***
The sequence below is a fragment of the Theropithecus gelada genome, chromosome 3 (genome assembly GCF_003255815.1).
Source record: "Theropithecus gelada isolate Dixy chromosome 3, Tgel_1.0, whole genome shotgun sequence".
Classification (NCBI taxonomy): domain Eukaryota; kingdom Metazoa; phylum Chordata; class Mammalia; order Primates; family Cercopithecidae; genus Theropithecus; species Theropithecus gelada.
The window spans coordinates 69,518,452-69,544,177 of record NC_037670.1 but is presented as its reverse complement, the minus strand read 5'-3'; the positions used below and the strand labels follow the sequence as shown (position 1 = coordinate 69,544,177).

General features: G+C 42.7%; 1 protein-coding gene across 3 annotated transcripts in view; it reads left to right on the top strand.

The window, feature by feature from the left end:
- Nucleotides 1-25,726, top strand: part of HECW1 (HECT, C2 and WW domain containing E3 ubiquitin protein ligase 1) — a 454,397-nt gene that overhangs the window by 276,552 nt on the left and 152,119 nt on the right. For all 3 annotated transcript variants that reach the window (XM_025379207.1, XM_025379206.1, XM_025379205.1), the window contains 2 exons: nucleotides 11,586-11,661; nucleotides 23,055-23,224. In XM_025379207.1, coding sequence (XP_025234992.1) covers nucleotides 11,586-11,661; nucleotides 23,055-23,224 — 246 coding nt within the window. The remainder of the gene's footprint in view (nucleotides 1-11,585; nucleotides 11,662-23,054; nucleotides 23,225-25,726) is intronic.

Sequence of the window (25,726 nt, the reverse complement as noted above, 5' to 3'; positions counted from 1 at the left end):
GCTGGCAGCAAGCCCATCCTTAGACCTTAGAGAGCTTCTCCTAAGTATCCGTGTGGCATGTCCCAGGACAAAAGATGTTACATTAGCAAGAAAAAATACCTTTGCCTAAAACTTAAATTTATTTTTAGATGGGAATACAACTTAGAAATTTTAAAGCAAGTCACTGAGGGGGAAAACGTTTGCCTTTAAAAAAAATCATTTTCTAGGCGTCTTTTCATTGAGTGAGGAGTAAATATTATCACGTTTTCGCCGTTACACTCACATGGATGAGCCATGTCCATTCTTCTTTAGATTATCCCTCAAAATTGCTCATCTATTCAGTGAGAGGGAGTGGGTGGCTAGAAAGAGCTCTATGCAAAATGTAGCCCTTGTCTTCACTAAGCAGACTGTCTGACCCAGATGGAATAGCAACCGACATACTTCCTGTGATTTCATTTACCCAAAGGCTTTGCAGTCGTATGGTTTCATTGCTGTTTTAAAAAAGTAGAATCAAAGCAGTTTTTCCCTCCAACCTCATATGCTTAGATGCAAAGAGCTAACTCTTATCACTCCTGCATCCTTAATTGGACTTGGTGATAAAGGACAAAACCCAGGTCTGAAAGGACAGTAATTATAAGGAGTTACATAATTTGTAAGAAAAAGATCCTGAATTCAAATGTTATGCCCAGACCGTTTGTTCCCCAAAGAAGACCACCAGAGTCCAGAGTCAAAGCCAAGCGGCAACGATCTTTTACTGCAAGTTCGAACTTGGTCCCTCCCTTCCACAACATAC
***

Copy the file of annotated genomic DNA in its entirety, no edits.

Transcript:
The sequence below is a fragment of the Theropithecus gelada genome, chromosome 3 (genome assembly GCF_003255815.1).
Source record: "Theropithecus gelada isolate Dixy chromosome 3, Tgel_1.0, whole genome shotgun sequence".
Classification (NCBI taxonomy): domain Eukaryota; kingdom Metazoa; phylum Chordata; class Mammalia; order Primates; family Cercopithecidae; genus Theropithecus; species Theropithecus gelada.
The window spans coordinates 69,518,452-69,544,177 of record NC_037670.1 but is presented as its reverse complement, the minus strand read 5'-3'; the positions used below and the strand labels follow the sequence as shown (position 1 = coordinate 69,544,177).

General features: G+C 42.7%; 1 protein-coding gene across 3 annotated transcripts in view; it reads left to right on the top strand.

The window, feature by feature from the left end:
- Nucleotides 1-25,726, top strand: part of HECW1 (HECT, C2 and WW domain containing E3 ubiquitin protein ligase 1) — a 454,397-nt gene that overhangs the window by 276,552 nt on the left and 152,119 nt on the right. For all 3 annotated transcript variants that reach the window (XM_025379207.1, XM_025379206.1, XM_025379205.1), the window contains 2 exons: nucleotides 11,586-11,661; nucleotides 23,055-23,224. In XM_025379207.1, coding sequence (XP_025234992.1) covers nucleotides 11,586-11,661; nucleotides 23,055-23,224 — 246 coding nt within the window. The remainder of the gene's footprint in view (nucleotides 1-11,585; nucleotides 11,662-23,054; nucleotides 23,225-25,726) is intronic.

Sequence of the window (25,726 nt, the reverse complement as noted above, 5' to 3'; positions counted from 1 at the left end):
GCTGGCAGCAAGCCCATCCTTAGACCTTAGAGAGCTTCTCCTAAGTATCCGTGTGGCATGTCCCAGGACAAAAGATGTTACATTAGCAAGAAAAAATACCTTTGCCTAAAACTTAAATTTATTTTTAGATGGGAATACAACTTAGAAATTTTAAAGCAAGTCACTGAGGGGGAAAACGTTTGCCTTTAAAAAAAATCATTTTCTAGGCGTCTTTTCATTGAGTGAGGAGTAAATATTATCACGTTTTCGCCGTTACACTCACATGGATGAGCCATGTCCATTCTTCTTTAGATTATCCCTCAAAATTGCTCATCTATTCAGTGAGAGGGAGTGGGTGGCTAGAAAGAGCTCTATGCAAAATGTAGCCCTTGTCTTCACTAAGCAGACTGTCTGACCCAGATGGAATAGCAACCGACATACTTCCTGTGATTTCATTTACCCAAAGGCTTTGCAGTCGTATGGTTTCATTGCTGTTTTAAAAAAGTAGAATCAAAGCAGTTTTTCCCTCCAACCTCATATGCTTAGATGCAAAGAGCTAACTCTTATCACTCCTGCATCCTTAATTGGACTTGGTGATAAAGGACAAAACCCAGGTCTGAAAGGACAGTAATTATAAGGAGTTACATAATTTGTAAGAAAAAGATCCTGAATTCAAATGTTATGCCCAGACCGTTTGTTCCCCAAAGAAGACCACCAGAGTCCAGAGTCAAAGCCAAGCGGCAACGATCTTTTACTGCAAGTTCGAACTTGGTCCCTCCCTTCCACAACATAC